By Jared Parker, Miami Times Contributor
According to a recent Stay Informed report by the National Student Clearinghouse Research Center (NSCRC), Black student enrollment has dropped 7.5% among undergraduate students across the country. The biggest hit has been to public two-year colleges, where Black student enrollment is down 12.8%.
Locally, Miami Dade College is experiencing a decline as well. Compared to 2019, Fall enrollment decreased by 18% for Black students.
Juan Mendieta, director of communications at Miami Dade College, commented on the enrollment trends, and said that Hispanic students, whose enrollment is down 5.4% nationwide among undergraduate students and 14.5% at Miami Dade College, and Black students are being affected by a technology gap.
A survey conducted by the college showed students who did not enroll in Fall overwhelmingly prefer in-person classes, with 73% of those students citing that as a reason for not enrolling in Fall.
Another report by the NSCRC showed that only 13% of students return to school within five years of dropping out. Mendieta shared that the college is aware of this statistic and said the college has a division that works on student retainment.
“We’ve noticed if students stop going for even one semester it’s hard to get back in,” he said, and added that the college is utilizing programs to try to keep students enrolled. “We have certificates for the workforce. We have listened to the community. We have great short-term programs.”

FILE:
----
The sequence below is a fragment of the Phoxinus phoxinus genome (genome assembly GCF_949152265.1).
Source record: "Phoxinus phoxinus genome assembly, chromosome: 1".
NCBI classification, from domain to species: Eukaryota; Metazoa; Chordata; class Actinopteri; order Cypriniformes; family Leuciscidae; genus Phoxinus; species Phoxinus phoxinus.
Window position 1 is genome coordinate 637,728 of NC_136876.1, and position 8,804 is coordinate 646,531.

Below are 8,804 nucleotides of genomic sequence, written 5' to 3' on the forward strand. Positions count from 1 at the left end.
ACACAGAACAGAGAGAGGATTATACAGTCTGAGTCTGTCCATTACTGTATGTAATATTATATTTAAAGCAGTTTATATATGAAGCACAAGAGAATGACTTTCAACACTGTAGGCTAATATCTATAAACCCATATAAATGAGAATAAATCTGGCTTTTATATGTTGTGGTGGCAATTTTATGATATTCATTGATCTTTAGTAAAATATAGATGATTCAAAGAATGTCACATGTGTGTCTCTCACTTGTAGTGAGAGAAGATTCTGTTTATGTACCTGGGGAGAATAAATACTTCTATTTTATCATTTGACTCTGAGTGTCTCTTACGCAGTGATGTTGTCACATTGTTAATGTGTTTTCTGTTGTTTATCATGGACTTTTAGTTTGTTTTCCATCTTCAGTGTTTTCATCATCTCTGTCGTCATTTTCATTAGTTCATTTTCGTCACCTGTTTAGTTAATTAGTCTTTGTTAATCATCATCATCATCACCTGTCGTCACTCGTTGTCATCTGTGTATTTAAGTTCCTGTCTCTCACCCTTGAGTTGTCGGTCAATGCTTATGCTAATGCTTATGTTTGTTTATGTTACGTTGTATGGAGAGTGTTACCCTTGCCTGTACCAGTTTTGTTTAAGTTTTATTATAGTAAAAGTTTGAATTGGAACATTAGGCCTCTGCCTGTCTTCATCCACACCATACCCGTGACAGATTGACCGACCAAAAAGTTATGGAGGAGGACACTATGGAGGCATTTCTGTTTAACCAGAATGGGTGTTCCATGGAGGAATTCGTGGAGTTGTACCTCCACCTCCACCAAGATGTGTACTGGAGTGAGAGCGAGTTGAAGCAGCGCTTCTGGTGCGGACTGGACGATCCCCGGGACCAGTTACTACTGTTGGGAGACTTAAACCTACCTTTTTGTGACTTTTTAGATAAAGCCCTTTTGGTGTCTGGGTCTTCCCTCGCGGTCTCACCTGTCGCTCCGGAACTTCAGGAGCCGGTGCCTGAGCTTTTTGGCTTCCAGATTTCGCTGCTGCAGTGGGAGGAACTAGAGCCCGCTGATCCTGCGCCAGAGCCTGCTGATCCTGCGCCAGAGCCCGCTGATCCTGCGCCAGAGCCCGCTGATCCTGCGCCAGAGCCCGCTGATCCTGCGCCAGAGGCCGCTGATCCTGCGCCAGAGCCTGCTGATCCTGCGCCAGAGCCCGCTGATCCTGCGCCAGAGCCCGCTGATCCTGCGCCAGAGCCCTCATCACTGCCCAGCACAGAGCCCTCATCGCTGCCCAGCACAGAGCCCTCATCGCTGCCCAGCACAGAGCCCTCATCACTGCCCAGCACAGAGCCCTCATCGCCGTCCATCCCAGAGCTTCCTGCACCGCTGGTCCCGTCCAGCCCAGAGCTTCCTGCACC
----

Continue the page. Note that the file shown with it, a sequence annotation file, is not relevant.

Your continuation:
Continuing, Mendieta explained, “We feel our enrollment should mirror the population, we noticed our enrollment of Black students was slightly less. We see a chance to improve [that and] our board of trustees has made this a priority.”
Regarding the pandemic, Mendieta said students and workers feel vulnerable, but the college is encouraging students to stay in school.
Although schools like Miami Dade College are doing what they can to accommodate students, virtual schooling cannot replicate in-person classes. A survey by Real Estate Witch showed 72% of students wanted to return to campus for the fall semester.
“It doesn’t feel like we’re in school,” said Miami Dade College student Ni’Chale Thamus, who has received CARES Act funding that has helped her continue her schooling. “The majority of my professors don’t even hold class. it feels like we’re teaching ourselves.”
The National Center for Education Statistics reported that in the 2017-18 school year, 86% of students received financial aid at four-year institutions and 78% at two-year institutions. Thamus said she would not enroll part-time because of financial aid enrollment requirements.
With so many students receiving financial aid, taking on a job while going to school as a part-time student can be difficult if aid is revoked, and can drive students to put school on pause to work full-time.
Florida International University has not experienced a change in enrollment due to the pandemic. From fall 2019 to fall 2020 the university, which is home to nearly 60,000 students, experienced a decline of just over 500 students.
Mendieta said there are “historic levels of financial aid” available and is hoping that the pandemic does not cause more students to leave school.